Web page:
Absinthes.net: When did you personally discover your love for refined silver artwork related to Absinthe? Helping out at a jeweler's creating heirloom pieces isn't quite the same as one might think.
It was an accident, the first piece was the “Artemis Grille“. I had joined an online forum called FeeVerte.net and wasted no time in provoking the fora there, many of whom had interesting avatars. Artemis was an early member and had helped to produce some of the translations of foggy preban minutia about absinthe, he mentioned that he always thought his avatar would make a good spoon design and posted a picture of his concept, it occured to me when I saw the picture that I could make this piece, so I did, the next day I posted a flat bed scan of the actual spoon and everyone thought it was photochop, it was great fun, I eventually modified it to a grille at the suggestion of Peter Schaf. After that I started actively trying to design a spoon or grille that could
Showcase my techniques of engraving and chasing and enhance the sullied reputation of absinthe.


Absinthes.net: Was this how David Nathan-Maister found out about you, and your talent then? How and when did he approach you with his idea to collaborate?
I approached David after he commented about my work to a friend. I had always admired his ability to catolog and present his collection so I decided to turn all my absinthe related work over to him, exclusively

Absinthes.net: When and how did you discover absinthe?
My best friend , Eric Przygocki is a bass player, in 2000 he was in Floyd VA with his band , Anson Funderburgh and the Rockets, Eric stayed at my house for a few days and had commented that my garden had all the herbs needed for absinthe and asked me if I’d ever tried it. Like most, I knew about it but had no idea what it might taste like. He found a small bar pitcher in the cabinet which he filled with ice and water, he then selected a couple of wine glasses and tossed a pinch of sugar into the bottom of each, from his bag he took two small bottles and poured a tiny dose of clandestine from Betty into one, a shot of Deva in the other and began to trickle water into the glass, we each drank, talked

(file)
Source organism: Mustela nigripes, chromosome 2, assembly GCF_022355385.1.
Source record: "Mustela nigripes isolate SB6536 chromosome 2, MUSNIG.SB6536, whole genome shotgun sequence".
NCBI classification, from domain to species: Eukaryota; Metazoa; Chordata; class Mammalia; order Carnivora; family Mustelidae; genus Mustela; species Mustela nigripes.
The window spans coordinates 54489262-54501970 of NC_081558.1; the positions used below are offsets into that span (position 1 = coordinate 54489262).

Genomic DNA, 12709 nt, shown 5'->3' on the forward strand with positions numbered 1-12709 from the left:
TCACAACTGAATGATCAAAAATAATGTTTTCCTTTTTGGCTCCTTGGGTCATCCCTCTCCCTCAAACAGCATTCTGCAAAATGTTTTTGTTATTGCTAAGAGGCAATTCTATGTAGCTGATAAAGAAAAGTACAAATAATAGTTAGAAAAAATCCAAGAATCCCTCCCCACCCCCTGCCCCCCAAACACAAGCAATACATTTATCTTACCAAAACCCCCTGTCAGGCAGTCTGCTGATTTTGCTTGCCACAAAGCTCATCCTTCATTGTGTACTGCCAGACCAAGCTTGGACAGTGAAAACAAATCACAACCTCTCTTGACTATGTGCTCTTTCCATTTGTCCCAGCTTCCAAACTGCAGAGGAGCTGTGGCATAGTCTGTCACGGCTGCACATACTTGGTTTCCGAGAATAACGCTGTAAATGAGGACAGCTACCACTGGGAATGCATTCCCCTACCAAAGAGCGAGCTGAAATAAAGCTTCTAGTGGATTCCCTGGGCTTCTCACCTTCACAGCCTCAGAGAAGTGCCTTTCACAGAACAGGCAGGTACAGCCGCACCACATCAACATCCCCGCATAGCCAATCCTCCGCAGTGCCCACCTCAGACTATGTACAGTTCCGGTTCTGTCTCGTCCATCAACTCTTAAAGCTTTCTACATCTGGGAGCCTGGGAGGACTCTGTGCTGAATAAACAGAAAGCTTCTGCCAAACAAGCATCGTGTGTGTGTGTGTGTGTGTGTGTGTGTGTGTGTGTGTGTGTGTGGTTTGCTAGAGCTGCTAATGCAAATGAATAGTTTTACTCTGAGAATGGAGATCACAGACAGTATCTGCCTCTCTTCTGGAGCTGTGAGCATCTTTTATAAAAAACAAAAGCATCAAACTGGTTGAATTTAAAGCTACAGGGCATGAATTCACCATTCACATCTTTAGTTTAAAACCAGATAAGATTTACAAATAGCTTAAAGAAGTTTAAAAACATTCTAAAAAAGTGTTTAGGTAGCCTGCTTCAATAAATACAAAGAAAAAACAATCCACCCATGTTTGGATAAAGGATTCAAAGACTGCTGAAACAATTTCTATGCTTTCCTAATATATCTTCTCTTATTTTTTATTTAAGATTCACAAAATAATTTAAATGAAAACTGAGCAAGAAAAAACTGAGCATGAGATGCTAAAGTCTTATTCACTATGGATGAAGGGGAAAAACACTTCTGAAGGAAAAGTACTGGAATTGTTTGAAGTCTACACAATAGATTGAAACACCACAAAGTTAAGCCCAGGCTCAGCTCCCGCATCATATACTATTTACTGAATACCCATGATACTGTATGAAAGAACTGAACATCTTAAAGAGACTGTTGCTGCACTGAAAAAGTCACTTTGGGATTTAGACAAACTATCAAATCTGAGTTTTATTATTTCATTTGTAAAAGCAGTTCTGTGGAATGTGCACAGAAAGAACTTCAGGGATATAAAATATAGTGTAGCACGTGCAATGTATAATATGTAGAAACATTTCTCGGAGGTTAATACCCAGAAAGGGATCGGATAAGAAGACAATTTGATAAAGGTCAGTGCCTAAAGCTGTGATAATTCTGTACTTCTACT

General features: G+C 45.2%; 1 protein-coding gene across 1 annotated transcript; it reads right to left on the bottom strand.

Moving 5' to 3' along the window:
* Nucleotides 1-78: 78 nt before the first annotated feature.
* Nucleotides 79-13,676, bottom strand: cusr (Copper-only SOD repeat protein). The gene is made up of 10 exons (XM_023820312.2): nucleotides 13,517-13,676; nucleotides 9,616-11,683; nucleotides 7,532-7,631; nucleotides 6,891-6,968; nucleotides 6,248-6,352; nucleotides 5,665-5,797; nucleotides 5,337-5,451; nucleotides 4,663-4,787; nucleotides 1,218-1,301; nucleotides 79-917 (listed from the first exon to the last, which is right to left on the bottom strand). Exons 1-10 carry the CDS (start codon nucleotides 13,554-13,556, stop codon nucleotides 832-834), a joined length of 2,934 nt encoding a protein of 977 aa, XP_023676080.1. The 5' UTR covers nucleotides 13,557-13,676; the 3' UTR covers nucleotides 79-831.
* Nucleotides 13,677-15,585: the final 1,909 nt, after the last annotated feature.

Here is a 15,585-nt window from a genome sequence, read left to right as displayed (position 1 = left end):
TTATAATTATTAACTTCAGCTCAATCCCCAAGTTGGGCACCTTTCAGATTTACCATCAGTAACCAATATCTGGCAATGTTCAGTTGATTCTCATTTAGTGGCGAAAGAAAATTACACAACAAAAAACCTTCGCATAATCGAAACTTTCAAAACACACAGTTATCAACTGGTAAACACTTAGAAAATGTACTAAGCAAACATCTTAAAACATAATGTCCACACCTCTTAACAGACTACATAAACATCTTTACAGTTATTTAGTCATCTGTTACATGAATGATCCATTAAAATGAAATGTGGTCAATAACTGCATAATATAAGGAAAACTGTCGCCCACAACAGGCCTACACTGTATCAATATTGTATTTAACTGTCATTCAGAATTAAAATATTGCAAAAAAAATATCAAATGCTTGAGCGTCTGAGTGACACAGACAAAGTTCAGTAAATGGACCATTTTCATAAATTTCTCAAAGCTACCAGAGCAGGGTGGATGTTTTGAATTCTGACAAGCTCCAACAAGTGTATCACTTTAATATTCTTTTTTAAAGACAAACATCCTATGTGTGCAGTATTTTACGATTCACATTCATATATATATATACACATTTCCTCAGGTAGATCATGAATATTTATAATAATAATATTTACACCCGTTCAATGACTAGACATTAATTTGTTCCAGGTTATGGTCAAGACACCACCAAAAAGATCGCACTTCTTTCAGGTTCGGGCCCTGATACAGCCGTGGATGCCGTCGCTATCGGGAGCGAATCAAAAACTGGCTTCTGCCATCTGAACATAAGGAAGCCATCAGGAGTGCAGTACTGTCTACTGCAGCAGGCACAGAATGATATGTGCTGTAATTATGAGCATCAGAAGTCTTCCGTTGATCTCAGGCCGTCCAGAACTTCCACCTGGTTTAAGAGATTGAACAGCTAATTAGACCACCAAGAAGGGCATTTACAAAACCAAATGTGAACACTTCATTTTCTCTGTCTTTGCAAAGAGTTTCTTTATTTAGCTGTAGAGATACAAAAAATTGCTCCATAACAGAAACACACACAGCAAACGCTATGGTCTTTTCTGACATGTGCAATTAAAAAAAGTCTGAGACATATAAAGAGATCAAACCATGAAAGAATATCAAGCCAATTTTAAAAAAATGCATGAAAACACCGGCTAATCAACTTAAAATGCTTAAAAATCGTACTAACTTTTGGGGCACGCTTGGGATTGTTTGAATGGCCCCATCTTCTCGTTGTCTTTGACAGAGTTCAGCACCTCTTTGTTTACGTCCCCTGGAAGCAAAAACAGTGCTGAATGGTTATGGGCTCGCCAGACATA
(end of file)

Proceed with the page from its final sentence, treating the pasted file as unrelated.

and had an interesting time. To this day I’ve never had a better time drinking absinthe.



Absinthes.net: We know that you make each sterling silver piece on demand, meaning each one is unique. We'd love to know a bit more - what is the usual process of creating one of these beautiful spoons, for example, how long does it take you on average?

The original model takes anywhere from 15 to 30 hours to create, once I have the original I make a rubber mold of it, that takes about 2 hours, from the rubber mold I take wax models and build those models into a tree, the tree is encased or invested in plaster (called investment) and burned out in a kiln at 1350F, that takes about 18 hours, once the wax tree is burned out the invested flask is placed in a centrifuge and molten metal is spun into it, replacing the wax with silver. The rough casting is exactly that; rough, a surface layer of oxide coats the whole piece and penetrates to a certain depth, this oxide is ground away, removing all the detail and leaving a blank form in the desired shape, now the piece is carved and engraved with sharp, specialised engravers such as the liner, onglette, etc. After engraving and carving the piece is signed and dated, a semicolon then the persons name it is being made for, so the hallmark looks like this, in handwriting: .925 Burkett ’13: B. Wittel

Absinthes.net: Which item of this range is the most difficult one and why?

The Frenay Feuilles replica is by far the most difficult, it has to be a perfect reproduction so the removal of fire scale becomes a problem, large shiny areas are very difficult to create as opposed to a surface with a lot of engraved detail, each one has to be the same yet they are hand made and put through a process that would wither even the strongest implements.

Absinthes.net: Do you sit down with the deliberate aim to create a new original piece, or do you wait for inspiration to strike before even starting? Pan and Artemis seem to be inspired by ancient mythology and folklaw. Are there any particularly strong sources of inspiration you draw on?